Chocolate I love chocolate, but it's now one of the worst foods for me. Chocolate used to be my favorite food group in the food pyramid, but recently I've tried chocolate chip cookies and Starbucks caffe mocha, and both of those cause gallstones pain. I can slip in very small quantities with a lot of water, but at some point you ask yourself if it's really worth it.
Milk I originally wrote that "Milk in all forms seems to cause problems", but as an update, I have been alternating skim milk and 2% milk in my gallstones diet, and while I still don't drink much, it has been okay. (The short story here is that I wasn't getting enough fat in my "gallstones diet", and was constantly light-headed. My doctor told me to try a little more milk, and it has worked out okay.)
High fat content I've read that any food with high fat content is going to cause gallstones pain. As I've mentioned, I don't eat much meat, and I don't eat much fried food, so I don't know all the details here yet. (But Avocados do have a ton of fat in them, and for some reason I've been able to eat them with no problems.)
Here are some food products I like but haven't tested much yet, so the jury is still out on them.
Cheese I've had only two meals lately with small amounts of cheese, but given the problems I've had with milk, I assume this will be a problem. People who have had their gallbladder removed tell me that foods like pizza and ice cream can't be eaten too often without side effects.
Ice cream I have had a little bit of ice cream at night the last week, and while it hasn't caused any immediate problems, I have had gallstones pain when I wake up in the morning. Again, I drink a lot of water immediately, and the pain goes away.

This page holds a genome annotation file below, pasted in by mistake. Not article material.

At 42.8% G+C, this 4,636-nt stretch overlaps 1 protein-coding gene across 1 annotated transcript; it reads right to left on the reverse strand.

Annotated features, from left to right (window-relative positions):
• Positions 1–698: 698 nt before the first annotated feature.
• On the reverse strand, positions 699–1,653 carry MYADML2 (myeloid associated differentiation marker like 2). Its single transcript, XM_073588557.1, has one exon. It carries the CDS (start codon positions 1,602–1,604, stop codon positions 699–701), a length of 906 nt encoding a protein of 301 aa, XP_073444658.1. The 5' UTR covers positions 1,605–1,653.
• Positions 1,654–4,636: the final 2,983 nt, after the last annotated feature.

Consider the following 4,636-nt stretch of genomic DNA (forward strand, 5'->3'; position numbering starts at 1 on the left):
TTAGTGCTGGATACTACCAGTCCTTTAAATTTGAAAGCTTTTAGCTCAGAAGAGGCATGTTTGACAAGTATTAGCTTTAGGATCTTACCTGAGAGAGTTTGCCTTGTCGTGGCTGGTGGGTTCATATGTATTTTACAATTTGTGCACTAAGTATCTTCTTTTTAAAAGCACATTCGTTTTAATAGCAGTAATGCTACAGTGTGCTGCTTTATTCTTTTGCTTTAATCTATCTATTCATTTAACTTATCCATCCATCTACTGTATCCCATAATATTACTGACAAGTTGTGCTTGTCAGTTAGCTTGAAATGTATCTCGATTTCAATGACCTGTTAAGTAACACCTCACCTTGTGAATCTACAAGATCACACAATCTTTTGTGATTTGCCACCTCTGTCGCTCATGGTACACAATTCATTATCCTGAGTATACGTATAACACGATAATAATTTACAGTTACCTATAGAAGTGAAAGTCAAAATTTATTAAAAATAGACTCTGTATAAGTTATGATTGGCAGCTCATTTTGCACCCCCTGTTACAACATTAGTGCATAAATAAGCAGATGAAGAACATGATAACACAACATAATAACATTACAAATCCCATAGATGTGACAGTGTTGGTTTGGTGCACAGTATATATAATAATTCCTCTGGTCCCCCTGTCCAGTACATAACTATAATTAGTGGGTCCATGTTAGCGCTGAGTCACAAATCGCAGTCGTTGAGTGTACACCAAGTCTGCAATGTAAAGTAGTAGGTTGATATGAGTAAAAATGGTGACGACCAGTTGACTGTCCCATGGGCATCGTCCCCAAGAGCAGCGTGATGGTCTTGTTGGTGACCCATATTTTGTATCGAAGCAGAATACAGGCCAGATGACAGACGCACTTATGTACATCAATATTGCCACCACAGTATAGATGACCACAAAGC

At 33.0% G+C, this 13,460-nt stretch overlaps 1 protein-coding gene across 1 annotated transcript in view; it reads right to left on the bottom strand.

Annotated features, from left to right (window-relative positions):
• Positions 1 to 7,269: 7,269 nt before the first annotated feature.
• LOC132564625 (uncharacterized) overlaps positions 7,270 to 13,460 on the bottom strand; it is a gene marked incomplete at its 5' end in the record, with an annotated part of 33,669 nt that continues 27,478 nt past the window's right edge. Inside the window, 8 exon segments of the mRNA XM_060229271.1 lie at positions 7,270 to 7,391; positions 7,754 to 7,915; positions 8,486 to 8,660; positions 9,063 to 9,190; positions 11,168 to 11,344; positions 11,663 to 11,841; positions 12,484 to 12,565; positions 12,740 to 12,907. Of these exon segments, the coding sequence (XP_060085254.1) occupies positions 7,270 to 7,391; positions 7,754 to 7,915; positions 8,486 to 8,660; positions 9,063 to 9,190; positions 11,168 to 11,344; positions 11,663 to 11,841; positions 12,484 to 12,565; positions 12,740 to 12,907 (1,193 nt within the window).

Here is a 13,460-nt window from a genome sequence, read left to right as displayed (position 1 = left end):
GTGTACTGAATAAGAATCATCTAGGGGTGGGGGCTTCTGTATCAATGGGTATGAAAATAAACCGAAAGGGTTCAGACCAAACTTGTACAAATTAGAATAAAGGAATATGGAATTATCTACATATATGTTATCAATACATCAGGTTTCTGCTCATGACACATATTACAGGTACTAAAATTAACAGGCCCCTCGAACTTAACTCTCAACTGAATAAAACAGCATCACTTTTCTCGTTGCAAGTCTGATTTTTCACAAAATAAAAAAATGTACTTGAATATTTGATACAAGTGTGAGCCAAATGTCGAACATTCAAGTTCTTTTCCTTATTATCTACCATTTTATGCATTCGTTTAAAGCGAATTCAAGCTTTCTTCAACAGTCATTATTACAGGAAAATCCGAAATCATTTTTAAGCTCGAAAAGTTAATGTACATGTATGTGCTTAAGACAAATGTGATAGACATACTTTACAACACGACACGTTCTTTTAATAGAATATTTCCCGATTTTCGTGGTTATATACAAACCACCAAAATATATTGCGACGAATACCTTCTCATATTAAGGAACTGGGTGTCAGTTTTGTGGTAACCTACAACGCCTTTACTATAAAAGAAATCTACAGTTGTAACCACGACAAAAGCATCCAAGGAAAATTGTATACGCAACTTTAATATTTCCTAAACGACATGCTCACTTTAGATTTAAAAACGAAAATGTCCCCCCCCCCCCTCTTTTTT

Soda I used to be identified by always having a can of soda in my hand, but I've had very little soda in the last three months. I do mix some diet Sprite in with my water from time to time to get a different flavor, but the ratio is probably at least five parts water to one part Sprite. I have no idea how a full can of soda would do, and with the pain of intestinal distress still in my memory, I won't be going there any time soon.
Fatty meat Again, I don't eat much meat, so not eating it isn't a real problem for me, except for Gyros. I have had some small amounts of chicken, and haven't had any problems from it. I'll be trying some Gyros next week, and you can be sure I'll have a big bottle of water (and fiber) with me.
Tomato juice Because I don't like vegetables I used to drink a glass of low-sodium V8 juice every day to make sure I was getting some sort of vegetable intake every day. I haven't gotten back to this practice yet.
Spicy foods I love spicy foods. I could put hot sauce or jalapenos on just about anything. When I lived in Texas there was a place that made a "deathburger" -- a hamburger with hot sauce, hot pepper cheese, and jalapenos, and I could eat those every day. Next to a daily cup of coffee, I miss spicy foods the most. I put some hot sauce on some rice yesterday and I seemed to get away with it, so I'll be trying that again soon. :)
It's now mid-August, 2010, and I've learned a few more things. First, because I lost so much weight so fast on a nearly fat-free diet, I started getting very light-headed and dizzy. In short, the doctors recommended that I try to get more fat in my diet, so I have added in more "good fats" by adding in Smart Balance butter, olive oil, 2% milk, and even a little low-fat ice cream. Again, you still shouldn't have much overall fat in your gallstones diet, but a ratio of 10-15% fat seems to be working just fine.
When I added some milk and ice cream back in my diet I also took a look at the bottle of Hershey's Chocolate that has been sitting still in my refrigerator for nearly four months now. Sure enough, it doesn't have any fat in it, so I've been adding a little bit of that to my ice cream to help satisfy my chocolate cravings.
I'll keep updating my "gallstones diet advice" here as time goes on. While the doctors try to determine if something else is happening, there are no immediate plans to remove by gallbladder, so living with gallstones is the current plan.